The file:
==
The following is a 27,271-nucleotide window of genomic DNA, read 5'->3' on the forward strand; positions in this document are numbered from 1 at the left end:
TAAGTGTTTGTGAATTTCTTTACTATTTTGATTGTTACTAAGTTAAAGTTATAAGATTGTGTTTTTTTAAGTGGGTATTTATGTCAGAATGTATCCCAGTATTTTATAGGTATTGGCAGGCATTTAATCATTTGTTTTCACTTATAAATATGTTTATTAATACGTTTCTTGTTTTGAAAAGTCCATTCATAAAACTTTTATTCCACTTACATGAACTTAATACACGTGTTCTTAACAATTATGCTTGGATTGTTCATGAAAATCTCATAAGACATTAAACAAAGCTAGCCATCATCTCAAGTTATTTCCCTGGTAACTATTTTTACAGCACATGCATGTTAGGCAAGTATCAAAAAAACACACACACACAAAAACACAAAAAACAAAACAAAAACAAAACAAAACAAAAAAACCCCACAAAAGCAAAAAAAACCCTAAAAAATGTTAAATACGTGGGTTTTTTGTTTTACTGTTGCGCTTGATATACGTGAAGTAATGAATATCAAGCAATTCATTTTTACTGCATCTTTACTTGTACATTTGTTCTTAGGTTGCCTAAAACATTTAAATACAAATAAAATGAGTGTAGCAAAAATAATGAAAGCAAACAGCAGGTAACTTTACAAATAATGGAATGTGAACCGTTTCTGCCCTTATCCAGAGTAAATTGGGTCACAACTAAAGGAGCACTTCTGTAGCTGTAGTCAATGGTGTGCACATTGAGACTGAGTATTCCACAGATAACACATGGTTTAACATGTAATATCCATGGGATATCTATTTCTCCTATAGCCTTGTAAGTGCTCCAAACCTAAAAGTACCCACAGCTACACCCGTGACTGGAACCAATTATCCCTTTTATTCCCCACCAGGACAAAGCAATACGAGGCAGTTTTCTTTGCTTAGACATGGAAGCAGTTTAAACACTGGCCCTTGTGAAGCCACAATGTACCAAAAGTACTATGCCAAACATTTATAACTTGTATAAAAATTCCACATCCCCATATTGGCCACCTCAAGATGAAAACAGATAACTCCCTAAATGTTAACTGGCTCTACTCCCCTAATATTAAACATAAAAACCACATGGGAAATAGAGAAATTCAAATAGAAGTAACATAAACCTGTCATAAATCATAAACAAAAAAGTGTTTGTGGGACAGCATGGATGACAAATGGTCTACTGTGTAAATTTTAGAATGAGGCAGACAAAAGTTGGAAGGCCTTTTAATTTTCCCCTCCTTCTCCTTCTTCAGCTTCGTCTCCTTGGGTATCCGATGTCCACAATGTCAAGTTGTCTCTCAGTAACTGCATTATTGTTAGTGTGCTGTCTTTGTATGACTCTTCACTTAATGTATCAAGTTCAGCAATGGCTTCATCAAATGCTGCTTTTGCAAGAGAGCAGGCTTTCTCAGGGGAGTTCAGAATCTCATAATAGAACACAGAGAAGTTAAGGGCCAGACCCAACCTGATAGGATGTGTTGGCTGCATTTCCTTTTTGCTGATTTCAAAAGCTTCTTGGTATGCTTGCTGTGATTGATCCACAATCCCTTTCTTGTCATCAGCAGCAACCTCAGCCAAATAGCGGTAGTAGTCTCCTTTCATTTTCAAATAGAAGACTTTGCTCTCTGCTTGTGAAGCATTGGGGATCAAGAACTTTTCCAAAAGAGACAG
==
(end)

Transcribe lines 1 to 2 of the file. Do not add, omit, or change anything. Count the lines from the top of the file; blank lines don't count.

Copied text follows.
The following is a 27,271-nucleotide window of genomic DNA, read 5'->3' on the forward strand; positions in this document are numbered from 1 at the left end:
TAAGTGTTTGTGAATTTCTTTACTATTTTGATTGTTACTAAGTTAAAGTTATAAGATTGTGTTTTTTTAAGTGGGTATTTATGTCAGAATGTATCCCAGTATTTTATAGGTATTGGCAGGCATTTAATCATTTGTTTTCACTTATAAATATGTTTATTAATACGTTTCTTGTTTTGAAAAGTCCATTCATAAAACTTTTATTCCACTTACATGAACTTAATACACGTGTTCTTAACAATTATGCTTGGATTGTTCATGAAAATCTCATAAGACATTAAACAAAGCTAGCCATCATCTCAAGTTATTTCCCTGGTAACTATTTTTACAGCACATGCATGTTAGGCAAGTATCAAAAAAACACACACACACAAAAACACAAAAAACAAAACAAAAACAAAACAAAACAAAAAAACCCCACAAAAGCAAAAAAAACCCTAAAAAATGTTAAATACGTGGGTTTTTTGTTTTACTGTTGCGCTTGATATACGTGAAGTAATGAATATCAAGCAATTCATTTTTACTGCATCTTTACTTGTACATTTGTTCTTAGGTTGCCTAAAACATTTAAATACAAATAAAATGAGTGTAGCAAAAATAATGAAAGCAAACAGCAGGTAACTTTACAAATAATGGAATGTGAACCGTTTCTGCCCTTATCCAGAGTAAATTGGGTCACAACTAAAGGAGCACTTCTGTAGCTGTAGTCAATGGTGTGCACATTGAGACTGAGTATTCCACAGATAACACATGGTTTAACATGTAATATCCATGGGATATCTATTTCTCCTATAGCCTTGTAAGTGCTCCAAACCTAAAAGTACCCACAGCTACACCCGTGACTGGAACCAATTATCCCTTTTATTCCCCACCAGGACAAAGCAATACGAGGCAGTTTTCTTTGCTTAGACATGGAAGCAGTTTAAACACTGGCCCTTGTGAAGCCACAATGTACCAAAAGTACTATGCCAAACATTTATAACTTGTATAAAAATTCCACATCCCCATATTGGCCACCTCAAGATGAAAACAGATAACTCCCTAAATGTTAACTGGCTCTACTCCCCTAATATTAAACATAAAAACCACATGGGAAATAGAGAAATTCAAATAGAAGTAACATAAACCTGTCATAAATCATAAACAAAAAAGTGTTTGTGGGACAGCATGGATGACAAATGGTCTACTGTGTAAATTTTAGAATGAGGCAGACAAAAGTTGGAAGGCCTTTTAATTTTCCCCTCCTTCTCCTTCTTCAGCTTCGTCTCCTTGGGTATCCGATGTCCACAATGTCAAGTTGTCTCTCAGTAACTGCATTATTGTTAGTGTGCTGTCTTTGTATGACTCTTCACTTAATGTATCAAGTTCAGCAATGGCTTCATCAAATGCTGCTTTTGCAAGAGAGCAGGCTTTCTCAGGGGAGTTCAGAATCTCATAATAGAACACAGAGAAGTTAAGGGCCAGACCCAACCTGATAGGATGTGTTGGCTGCATTTCCTTTTTGCTGATTTCAAAAGCTTCTTGGTATGCTTGCTGTGATTGATCCACAATCCCTTTCTTGTCATCAGCAGCAACCTCAGCCAAATAGCGGTAGTAGTCTCCTTTCATTTTCAAATAGAAGACTTTGCTCTCTGCTTGTGAAGCATTGGGGATCAAGAACTTTTCCAAAAGAGACAG